Robinhood Markets, an online trading platform, announced on Wednesday that it wants to transfer a majority of its 3,400 workers to remote work permanently, joining a spate of other top IT companies that have embraced a hybrid culture.
The company's decision to adopt a remote first' strategy, which was originally shared with employees in December, will assist to build a more accessible workplace, according to a statement.
"Being able to go mostly remote means we can now hire and attract talent from practically everywhere," said Cynthia Owyoung, Robinhood's vice president of equality, inclusion, and belonging.
Due to regulatory and business reasons, certain teams will need to reside within commuting distance of an office, and a tiny segment will still need to work from the office, according to Robinhood. It has no plans to change the wage structure of its employees.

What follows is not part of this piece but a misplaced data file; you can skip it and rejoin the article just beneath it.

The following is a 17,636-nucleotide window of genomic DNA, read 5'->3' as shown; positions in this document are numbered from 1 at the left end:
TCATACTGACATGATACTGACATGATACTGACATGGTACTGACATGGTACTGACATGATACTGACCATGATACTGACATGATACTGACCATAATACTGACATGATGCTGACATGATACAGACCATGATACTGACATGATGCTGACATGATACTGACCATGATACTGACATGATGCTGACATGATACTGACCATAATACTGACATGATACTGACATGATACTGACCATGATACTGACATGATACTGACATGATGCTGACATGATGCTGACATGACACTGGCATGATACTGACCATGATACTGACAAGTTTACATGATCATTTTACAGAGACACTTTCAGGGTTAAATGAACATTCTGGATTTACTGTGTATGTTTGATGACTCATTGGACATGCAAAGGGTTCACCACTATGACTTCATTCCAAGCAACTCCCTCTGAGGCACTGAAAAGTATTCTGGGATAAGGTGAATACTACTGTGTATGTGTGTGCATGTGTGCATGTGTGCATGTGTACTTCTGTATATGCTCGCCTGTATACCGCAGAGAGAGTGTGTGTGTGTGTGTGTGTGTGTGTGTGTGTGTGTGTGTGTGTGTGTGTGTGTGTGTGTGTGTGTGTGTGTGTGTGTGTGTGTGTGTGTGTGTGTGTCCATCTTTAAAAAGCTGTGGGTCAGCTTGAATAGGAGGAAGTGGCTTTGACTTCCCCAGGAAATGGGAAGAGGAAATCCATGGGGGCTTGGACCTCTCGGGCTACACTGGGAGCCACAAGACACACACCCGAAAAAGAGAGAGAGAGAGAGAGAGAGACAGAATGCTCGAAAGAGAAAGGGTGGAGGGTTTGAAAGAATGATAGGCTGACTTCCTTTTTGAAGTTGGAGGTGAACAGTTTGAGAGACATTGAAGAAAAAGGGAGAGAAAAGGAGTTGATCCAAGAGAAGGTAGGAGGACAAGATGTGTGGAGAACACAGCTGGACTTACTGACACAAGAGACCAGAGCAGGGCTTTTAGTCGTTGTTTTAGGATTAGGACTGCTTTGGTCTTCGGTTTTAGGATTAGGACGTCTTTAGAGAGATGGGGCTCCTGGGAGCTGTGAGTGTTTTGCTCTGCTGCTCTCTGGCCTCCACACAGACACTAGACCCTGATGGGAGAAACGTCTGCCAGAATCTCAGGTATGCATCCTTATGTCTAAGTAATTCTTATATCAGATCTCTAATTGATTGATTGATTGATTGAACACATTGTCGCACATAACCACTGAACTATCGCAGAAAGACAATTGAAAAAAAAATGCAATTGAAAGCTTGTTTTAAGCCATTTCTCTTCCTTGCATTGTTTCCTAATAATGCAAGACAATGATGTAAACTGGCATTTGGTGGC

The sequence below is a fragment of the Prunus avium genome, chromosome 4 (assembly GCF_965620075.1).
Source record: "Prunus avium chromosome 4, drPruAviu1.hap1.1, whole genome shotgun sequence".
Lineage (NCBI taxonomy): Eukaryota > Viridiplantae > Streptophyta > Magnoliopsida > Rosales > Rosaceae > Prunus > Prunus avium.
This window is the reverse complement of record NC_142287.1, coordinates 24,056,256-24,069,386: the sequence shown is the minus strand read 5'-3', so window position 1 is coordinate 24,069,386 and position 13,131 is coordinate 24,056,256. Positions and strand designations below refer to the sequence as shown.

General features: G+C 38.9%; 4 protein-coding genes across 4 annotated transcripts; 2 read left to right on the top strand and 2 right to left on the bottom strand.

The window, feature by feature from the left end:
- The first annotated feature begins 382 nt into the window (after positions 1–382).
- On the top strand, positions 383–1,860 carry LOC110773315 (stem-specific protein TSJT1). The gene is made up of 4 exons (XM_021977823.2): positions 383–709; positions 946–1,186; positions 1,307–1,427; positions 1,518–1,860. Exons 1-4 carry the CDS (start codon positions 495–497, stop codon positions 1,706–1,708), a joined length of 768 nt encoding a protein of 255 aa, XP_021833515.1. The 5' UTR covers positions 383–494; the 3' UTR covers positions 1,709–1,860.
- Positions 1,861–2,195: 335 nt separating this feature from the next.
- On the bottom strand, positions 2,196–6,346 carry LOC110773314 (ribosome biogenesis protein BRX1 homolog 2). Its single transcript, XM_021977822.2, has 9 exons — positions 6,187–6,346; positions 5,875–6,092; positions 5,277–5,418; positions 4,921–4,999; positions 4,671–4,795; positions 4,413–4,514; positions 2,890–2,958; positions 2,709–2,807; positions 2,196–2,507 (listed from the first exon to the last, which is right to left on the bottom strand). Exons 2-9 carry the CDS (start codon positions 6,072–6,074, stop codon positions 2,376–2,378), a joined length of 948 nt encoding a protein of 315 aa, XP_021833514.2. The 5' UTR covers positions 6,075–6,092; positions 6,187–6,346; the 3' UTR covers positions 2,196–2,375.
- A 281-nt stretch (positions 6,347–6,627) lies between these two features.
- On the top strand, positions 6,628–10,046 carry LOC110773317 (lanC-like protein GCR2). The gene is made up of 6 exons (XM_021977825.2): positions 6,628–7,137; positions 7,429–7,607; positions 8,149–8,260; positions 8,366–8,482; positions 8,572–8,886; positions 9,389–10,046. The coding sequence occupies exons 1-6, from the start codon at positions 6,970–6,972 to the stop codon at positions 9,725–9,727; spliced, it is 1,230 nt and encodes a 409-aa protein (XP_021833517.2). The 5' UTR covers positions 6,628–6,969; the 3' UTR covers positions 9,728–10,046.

During the COVID-19 pandemic, tech heavyweights including Twitter, Meta Platforms, and Microsoft opted for flexible working policies early on.
Uncertainty around the fast-spreading Omicron coronavirus variety has caused several major American corporations, including JPMorgan and Goldman Sachs, to postpone their back-to-office preparations.
Due to its easy-to-use interface and commission-free transactions, Robinhood's popularity soared among retail investors early in the pandemic. Although technical difficulties and a temporary limitation on trading GameStop securities in January 2021 irritated some of its customers, it was also instrumental in driving last year's "meme" stock frenzy.